If just-introduced legislation becomes law, developers and others in the mobile ecosystem will have to be a lot more careful and proactive if they want to monitor user behavior.
In the US House of Representatives, Rep. Ed Markey (D-Mass.) has proposed the Mobile Device Privacy Act (PDF). If it passes both houses and is signed by the President, it will affect the work of most mobile developers and many other players in the mobile space.
ReadWriteWeb is running a nice analysis by Alex Wilhelm of this succinct piece of legislation (it's only 17 pages). In brief, it requires that any entity selling either a mobile service, a mobile device, or offering the download of a mobile application, which contains "monitoring software," must inform the person on the receiving end of that transaction. That user must be told (quoting ReadWriteWeb): "That the monitoring software is installed, what type of information is being monitored and transmitted, with whom that information might be shared, how the information will be used, and what the consumer can do to prohibit further collection, even if they have provided permission in the past." Also, any other information that the FTC determines is required.
The impetus for such legislation has been building for over a year now. Mobile devices have always tracked their users in multiple ways; most people weren't aware of how widespread the practice had become until publicity blew up over Carrier IQ late in 2011. Articles continued to come out in the popular press, reaching some sort of crescendo last July with this one in the New York Times: That's No Phone. That's My Tracker. The Antisec UDID affair focused more attention on the information that apps upload from mobile devices, and what happens to that data after it is uploaded.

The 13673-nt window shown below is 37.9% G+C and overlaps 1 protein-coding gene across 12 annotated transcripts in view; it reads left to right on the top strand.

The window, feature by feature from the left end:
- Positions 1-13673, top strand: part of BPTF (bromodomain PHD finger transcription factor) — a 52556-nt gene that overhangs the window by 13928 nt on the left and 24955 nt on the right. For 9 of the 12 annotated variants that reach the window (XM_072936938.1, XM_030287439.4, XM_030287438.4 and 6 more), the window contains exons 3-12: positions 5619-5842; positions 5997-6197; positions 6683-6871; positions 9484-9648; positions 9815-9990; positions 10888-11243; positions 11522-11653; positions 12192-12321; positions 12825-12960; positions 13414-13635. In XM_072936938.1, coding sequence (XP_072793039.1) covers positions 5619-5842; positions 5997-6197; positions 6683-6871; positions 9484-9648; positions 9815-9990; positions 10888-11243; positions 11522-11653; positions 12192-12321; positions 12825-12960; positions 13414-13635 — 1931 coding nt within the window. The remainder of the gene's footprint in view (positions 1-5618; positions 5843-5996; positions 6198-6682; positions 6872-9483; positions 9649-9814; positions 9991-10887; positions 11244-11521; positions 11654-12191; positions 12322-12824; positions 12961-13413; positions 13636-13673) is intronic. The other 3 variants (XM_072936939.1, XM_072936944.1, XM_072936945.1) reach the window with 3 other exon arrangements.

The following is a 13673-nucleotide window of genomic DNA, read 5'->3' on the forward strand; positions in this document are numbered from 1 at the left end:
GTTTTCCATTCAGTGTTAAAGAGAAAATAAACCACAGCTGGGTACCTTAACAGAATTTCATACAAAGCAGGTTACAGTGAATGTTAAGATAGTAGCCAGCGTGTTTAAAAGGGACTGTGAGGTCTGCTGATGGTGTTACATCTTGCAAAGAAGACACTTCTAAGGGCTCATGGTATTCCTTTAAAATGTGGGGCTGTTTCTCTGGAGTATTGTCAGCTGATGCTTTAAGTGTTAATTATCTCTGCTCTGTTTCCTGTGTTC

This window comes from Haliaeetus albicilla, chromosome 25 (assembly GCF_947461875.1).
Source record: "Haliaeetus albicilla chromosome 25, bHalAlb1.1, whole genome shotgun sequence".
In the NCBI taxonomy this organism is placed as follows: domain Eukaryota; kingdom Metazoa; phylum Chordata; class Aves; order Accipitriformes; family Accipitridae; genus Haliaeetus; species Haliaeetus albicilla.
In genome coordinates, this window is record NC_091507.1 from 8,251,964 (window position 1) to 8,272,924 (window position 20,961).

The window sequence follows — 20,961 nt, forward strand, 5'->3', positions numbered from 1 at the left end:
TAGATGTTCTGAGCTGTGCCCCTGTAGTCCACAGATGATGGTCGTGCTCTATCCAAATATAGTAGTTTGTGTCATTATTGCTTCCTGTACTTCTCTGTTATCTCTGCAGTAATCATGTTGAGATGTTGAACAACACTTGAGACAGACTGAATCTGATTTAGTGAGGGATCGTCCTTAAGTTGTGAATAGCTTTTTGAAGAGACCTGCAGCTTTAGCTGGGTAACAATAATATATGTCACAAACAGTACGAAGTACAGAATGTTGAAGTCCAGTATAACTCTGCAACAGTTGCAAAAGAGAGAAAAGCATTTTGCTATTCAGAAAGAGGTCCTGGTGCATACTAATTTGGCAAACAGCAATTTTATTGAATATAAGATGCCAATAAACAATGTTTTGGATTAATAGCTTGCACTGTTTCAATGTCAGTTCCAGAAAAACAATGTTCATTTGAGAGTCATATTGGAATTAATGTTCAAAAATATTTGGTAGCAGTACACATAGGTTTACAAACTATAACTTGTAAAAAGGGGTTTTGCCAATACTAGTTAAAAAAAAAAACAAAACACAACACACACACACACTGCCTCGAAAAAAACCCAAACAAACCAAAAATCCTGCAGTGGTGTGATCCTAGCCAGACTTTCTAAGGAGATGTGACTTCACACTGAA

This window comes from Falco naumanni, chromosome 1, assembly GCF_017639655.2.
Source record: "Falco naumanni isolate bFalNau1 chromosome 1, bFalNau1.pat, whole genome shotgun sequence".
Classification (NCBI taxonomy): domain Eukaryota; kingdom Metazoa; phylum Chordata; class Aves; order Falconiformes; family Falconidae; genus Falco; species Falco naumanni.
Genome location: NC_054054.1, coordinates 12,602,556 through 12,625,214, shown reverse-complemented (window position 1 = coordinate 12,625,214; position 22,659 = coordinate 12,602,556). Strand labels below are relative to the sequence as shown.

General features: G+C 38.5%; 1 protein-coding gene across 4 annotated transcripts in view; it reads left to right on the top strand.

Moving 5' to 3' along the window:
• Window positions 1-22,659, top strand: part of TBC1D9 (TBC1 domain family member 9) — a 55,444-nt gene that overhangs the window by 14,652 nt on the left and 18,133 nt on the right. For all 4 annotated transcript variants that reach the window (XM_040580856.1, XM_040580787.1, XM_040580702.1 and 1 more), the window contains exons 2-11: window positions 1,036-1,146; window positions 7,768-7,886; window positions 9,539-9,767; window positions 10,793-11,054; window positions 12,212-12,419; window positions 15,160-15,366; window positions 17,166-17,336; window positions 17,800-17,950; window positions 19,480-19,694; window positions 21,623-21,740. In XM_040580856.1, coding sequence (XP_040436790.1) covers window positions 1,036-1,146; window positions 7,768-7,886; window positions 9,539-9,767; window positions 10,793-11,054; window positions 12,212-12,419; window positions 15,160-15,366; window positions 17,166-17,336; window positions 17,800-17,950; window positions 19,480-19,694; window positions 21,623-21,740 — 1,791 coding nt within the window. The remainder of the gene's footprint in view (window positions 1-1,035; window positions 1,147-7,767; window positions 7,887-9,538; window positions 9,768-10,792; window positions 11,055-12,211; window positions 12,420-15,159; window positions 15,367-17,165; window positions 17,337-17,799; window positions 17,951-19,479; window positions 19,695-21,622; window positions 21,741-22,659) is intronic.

The bill requires that if companies want to transfer information collected from mobile devices to a third party, they must file the agreements describing this transfer with the FTC or the FCC. The third parties are required to have policies in place to keep the data secure. (Such reporting requirements are not likely to be popular with companies that participate in cookie-based tracking for advertising purposes.)
The proposed legislation has already drawn fire from the Software & Information Industry Association, a group whose members include Oracle and IBM. Instead of legislation, this group would rather see a revival of government-industry talks on data transparency -- talks that petered out over the summer.
TheHill.com reports that the legislation is not likely to be taken up in committee in this legislative session, with mere weeks remaining before the presidential election.
Taming of the Wild West
Whatever the fate of Rep. Markey's legislation in this session (or the next), it seems clear that the days are numbered for the personal data free-for-all that has existed in the mobile landscape. Before long, developers at all levels are going to have to be far more careful, deliberate, and transparent about what data they take from mobile devices; they're going to have to inform users and ask permission.
If this legislation or something like it had been in place, how would it have affected your work on the mobile apps you have released to date?